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King County Council to Consider 6-month Moratorium on Fossil-fuel Facilities

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King County Council to Consider 6-month Moratorium on Fossil-fuel Facilities

King County Councilmember Dave Upthegrove is planning to bring a 6-month moratorium on building and expanding the fossil fuel plants in King County.
Upthegrove said, “We’re throwing a line in the sand for the future, it sends a clear message that moving forward, King County is going to support clean energy technologies rather than fossil fuel.”

The ordinance would also direct the executive officials in King County to produce a study of fossil-fuel facilities in King County, their impacts on communities, and the permits and regulations that apply to them. Then the Council would decide on long-term changes needed.

Upthegrove said, “We’re going to hopefully put the moratorium in place and then go through that lengthy legislative process to look at — what will the actual language be in various sections of county code?”

As per the information shared about the ordinance, the moratorium would not be applied to gas stations or other fossil-fuel products sold directly to consumers.

As per Upthegrove, King County doesn’t have adequate powers to regulate the fossil-fuel facilities. The Ordinance would apply to facilities incorporating in King County only. It will not affect existing infrastructure or directly address rail lines or pipelines, which are regulated by the federal government, not the county. However, County Staffs are yet to identify any proposed projects that would be directly impacted by the moratorium.

The ordinance will target zoning and permitting for possible future storage facilities, processing facilities or compressor stations — “things that aren’t specifically a rail line or pipeline but are part of that network that would deliver fossil fuels into the market,” Upthegrove said.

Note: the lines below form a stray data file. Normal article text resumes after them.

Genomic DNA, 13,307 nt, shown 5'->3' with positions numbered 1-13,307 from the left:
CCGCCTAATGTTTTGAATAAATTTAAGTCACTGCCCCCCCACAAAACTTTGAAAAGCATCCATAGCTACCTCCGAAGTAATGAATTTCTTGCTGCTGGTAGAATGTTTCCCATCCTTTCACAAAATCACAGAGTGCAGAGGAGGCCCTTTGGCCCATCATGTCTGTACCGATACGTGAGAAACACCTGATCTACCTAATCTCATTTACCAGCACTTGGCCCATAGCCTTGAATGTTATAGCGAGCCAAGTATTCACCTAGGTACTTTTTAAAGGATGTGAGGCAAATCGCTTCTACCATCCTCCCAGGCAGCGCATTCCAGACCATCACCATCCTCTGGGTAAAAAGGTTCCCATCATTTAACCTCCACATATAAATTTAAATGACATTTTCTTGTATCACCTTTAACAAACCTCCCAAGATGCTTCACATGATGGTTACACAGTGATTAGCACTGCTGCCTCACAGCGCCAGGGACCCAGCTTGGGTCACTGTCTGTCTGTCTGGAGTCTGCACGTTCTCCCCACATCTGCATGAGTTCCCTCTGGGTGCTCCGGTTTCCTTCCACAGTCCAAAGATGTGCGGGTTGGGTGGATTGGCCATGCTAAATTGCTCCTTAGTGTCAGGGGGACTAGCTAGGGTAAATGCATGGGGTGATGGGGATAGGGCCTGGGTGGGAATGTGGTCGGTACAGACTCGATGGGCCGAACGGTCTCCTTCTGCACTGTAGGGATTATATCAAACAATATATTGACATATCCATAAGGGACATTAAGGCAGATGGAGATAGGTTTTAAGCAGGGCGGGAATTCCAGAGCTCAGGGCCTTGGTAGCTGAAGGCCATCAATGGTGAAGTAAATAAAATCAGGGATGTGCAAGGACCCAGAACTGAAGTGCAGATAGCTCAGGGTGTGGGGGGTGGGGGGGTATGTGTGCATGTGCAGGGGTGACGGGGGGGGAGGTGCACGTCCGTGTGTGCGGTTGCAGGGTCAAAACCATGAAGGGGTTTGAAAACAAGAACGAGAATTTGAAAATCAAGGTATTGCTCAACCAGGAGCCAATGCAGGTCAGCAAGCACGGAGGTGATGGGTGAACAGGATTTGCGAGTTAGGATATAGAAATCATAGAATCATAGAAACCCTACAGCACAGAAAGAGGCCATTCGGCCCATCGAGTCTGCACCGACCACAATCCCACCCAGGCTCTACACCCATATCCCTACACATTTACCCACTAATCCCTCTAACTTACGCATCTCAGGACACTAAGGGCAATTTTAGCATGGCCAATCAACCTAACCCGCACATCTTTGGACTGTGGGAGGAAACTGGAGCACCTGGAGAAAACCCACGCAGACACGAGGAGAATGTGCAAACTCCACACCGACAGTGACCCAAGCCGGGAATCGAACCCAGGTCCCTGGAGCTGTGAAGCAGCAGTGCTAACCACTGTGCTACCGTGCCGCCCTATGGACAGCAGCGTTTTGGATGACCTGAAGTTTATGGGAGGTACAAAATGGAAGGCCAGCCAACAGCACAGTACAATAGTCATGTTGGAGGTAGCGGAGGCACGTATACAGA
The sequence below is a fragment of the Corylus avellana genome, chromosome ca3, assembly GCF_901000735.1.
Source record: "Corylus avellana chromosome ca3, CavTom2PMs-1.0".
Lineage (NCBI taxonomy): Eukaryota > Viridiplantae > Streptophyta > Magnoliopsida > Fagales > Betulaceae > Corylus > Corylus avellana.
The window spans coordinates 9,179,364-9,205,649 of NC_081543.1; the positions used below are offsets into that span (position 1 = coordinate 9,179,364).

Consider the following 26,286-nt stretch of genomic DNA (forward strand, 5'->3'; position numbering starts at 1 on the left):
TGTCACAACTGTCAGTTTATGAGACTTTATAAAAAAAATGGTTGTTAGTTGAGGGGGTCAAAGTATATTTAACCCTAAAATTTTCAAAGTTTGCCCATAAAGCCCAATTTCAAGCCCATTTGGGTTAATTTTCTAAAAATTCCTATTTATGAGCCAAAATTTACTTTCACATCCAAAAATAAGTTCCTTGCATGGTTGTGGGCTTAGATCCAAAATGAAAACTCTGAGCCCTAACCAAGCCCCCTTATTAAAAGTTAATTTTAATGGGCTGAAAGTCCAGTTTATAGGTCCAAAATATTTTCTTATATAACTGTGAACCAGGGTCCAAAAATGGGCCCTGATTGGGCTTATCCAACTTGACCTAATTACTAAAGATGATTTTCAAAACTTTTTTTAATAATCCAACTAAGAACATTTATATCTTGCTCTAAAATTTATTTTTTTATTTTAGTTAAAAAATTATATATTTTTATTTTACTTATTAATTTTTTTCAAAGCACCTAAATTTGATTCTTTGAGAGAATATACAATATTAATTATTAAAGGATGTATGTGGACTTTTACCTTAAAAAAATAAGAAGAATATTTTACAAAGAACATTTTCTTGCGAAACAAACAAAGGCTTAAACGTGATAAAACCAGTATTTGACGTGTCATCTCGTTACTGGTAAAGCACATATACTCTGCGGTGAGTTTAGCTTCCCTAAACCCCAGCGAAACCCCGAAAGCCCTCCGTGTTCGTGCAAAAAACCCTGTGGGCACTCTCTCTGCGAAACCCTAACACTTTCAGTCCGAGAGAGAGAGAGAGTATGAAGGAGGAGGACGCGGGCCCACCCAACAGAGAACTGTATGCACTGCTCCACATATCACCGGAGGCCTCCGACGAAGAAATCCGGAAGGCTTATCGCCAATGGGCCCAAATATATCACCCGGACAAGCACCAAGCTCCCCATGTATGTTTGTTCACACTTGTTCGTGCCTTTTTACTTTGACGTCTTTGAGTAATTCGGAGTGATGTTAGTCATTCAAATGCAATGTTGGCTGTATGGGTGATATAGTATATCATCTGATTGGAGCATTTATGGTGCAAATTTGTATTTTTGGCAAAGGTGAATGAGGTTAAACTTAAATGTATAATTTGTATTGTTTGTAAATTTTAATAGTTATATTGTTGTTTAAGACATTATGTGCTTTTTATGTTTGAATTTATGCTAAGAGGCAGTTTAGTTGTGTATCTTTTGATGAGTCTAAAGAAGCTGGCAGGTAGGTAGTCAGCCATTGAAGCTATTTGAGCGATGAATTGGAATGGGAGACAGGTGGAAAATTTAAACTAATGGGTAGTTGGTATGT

The moratorium will be voted probably on Monday once it is introduced.

This ordinance is not limited to King County only; the idea has been adopted from the climate activism group, 350 Seattle, and is modeled after similar legislation in Portland, Tacoma, and other cities.

Jess Wallach, an organizer for 350 Seattle, said as the Gas infrastructure poses health and environmental risks to communities, the climate advocacy organizations aim to build a patchwork of Northwest communities with similar bans on fossil-fuel facility construction which will limit the industry’s capacity to expand. As per the organizers, if the moratorium is passed, it would create a precedent for the whole nation.

Wallach said, “We have a very narrow window of time to act on climate meaningfully… and we also have a federal government that is not prepared to take the kind of climate action we need; I believe this is the time for local government to lead the way.”

Organizers now expect the local measures limiting pipeline infrastructure could curb gas supply to future industrial projects. The proposed Kalama methanol plant in Cowlitz County would use vast amounts of pipeline-delivered natural gas from British Columbia to produce methanol to ship to China for plastics manufacturing. Wallach’s group worries the project may boost gas demand and could encourage pipeline construction or expansion.

However, Dan Kirschner, Executive Director of the Northwest Gas Association, said he thinks that the possible moratorium as unnecessary, short-sighted and potentially counterproductive in achieving carbon-reduction goals.

Kirschner said, “This is a solution, a moratorium, in search of a problem that doesn’t exist, natural gas is a terrific natural energy resource, and our perspective is, and will continue to be, that we should make use of it to achieve society’s objectives, even if it is things like reducing carbon emissions.”

Kirschner said without the Kalama plant, methanol would be built or processed through coal-based facilities abroad, and it would have a more significant impact on global emissions than if produced here with natural gas.

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